How can you beat the big companies in marketplaces they dominate?
Glenn Gow, President and CEO of Crimson Consulting Group, helps both start-ups and billion-dollar players pick market niches and positioning to compete successfully no matter what size they are. "Most of our clients are technology clients, and most have a build-it-and-they-will-come mentality," he says. "It's exciting to think you can be another Google by just building something. But people forget that Google is one in a thousand. Everybody desires a market leader position, but in most cases, you're not going to be."
So, what do you do as a marketer when you're working for a typical tech CEO who blithely assumes the world will leap to buy the new offering? Gow says, "You have to have courage." Here are a few examples of marketing courage in action.Best practice #1. Clearly define your market (and embrace being a niche player)
Gow notes successful companies look at who they're competing with and accept that they may not be able to compete in the same space. So they create a niche within the market where they can win.
Example: Sybase, competes with Oracle, IBM and Microsoft. They say, "We're not going to become the dominant player in database management." Instead, the company has decided to go after customers that don't want a single vendor solution.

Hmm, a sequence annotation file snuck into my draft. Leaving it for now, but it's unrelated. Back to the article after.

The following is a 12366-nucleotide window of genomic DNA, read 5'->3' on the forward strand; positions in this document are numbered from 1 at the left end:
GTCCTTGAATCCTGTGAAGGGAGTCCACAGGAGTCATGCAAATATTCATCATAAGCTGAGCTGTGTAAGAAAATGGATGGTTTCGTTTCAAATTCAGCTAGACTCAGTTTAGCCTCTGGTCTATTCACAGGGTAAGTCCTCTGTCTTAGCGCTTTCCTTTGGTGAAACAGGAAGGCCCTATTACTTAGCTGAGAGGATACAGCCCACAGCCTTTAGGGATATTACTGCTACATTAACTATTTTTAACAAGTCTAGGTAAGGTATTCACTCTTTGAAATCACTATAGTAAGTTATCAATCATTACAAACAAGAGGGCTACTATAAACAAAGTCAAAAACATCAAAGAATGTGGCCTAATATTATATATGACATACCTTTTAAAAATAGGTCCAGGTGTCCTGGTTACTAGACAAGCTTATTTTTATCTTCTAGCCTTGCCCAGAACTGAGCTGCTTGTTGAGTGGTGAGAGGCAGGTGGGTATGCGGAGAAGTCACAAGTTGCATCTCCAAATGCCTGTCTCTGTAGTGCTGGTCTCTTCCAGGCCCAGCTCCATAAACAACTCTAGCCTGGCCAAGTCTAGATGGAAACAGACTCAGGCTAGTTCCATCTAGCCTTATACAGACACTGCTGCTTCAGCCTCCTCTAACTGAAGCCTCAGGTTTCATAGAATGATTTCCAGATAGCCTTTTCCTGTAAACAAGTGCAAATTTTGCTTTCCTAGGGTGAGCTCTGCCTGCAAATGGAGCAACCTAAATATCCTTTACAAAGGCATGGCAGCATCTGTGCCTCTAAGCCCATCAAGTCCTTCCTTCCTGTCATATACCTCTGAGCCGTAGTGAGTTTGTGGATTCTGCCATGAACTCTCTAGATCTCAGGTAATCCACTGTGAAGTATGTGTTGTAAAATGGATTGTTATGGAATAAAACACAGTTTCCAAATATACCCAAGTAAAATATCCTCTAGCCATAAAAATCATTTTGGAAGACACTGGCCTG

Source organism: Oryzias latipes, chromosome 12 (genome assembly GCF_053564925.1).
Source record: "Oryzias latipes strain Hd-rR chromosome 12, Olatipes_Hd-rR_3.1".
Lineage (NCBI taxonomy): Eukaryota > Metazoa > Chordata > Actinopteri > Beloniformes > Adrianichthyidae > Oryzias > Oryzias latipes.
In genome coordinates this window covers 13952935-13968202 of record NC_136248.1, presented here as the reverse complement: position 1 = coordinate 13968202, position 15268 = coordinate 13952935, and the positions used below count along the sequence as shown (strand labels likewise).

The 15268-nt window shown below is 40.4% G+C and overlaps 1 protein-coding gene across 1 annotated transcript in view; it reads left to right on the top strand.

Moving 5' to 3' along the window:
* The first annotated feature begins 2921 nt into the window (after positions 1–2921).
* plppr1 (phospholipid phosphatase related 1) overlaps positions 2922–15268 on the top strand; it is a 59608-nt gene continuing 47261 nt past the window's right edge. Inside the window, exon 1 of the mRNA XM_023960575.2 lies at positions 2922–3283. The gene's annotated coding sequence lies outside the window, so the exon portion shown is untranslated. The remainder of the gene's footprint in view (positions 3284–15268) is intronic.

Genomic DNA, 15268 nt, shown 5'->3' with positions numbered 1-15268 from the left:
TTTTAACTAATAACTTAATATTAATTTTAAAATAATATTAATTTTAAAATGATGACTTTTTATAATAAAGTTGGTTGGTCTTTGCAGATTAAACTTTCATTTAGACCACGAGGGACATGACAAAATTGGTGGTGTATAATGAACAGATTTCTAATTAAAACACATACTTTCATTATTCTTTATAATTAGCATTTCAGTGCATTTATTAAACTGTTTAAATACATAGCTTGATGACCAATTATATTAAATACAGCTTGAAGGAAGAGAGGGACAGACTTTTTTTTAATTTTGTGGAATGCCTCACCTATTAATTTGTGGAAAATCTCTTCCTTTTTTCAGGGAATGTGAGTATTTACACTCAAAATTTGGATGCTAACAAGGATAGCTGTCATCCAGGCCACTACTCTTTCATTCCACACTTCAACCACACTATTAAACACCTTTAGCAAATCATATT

Some companies may think, "I don't want to be dependent on Oracle exclusively. What if I don't like their products in the future?" Those are the companies Sybase pursues, vigorously exploring companies at the front end of the sales cycle, asking:
What would make you adopt another database vendor, when we know you're probably already using Oracle?
"If they hear, 'We're going to standardize Oracle,' or, 'We want a single vendor solution,' they're not going after that prospect," says Gow. But, "If they hear that the prospect wants multiple vendors, they'll tear that place apart."
He adds, "They're smart enough to walk away from that business if they don't have an advantage."Best practice #2. Choose a niche your competitor's can't -- or won't -- service
"I sat down with a CEO yesterday who's starting up a company, and he told me about his exciting technology ... targeted to 'everybody who does marketing.'"
Gow explained the segment was far too wide and varied for any one offering to succeed, especially from a start-up with limited R&D resources. "CPG companies have different systems requirements than a company selling robotic equipment or memory for semi-conductors. Think of that before you write a bit of code."
So, Gow strongly advised the CEO to pick a far tighter slice of the marketplace. This is brutally difficult because, in essence, it's a matter of deciding what markets you are *not* going to pursue.
Example #1. Quest Software has a product that they believe helps the Oracle database run better. They looked for gaps related to Oracle's management of the database software and, by making the management of the software run more smoothly, picked an opening that Oracle had chosen to not go after because it was "too small."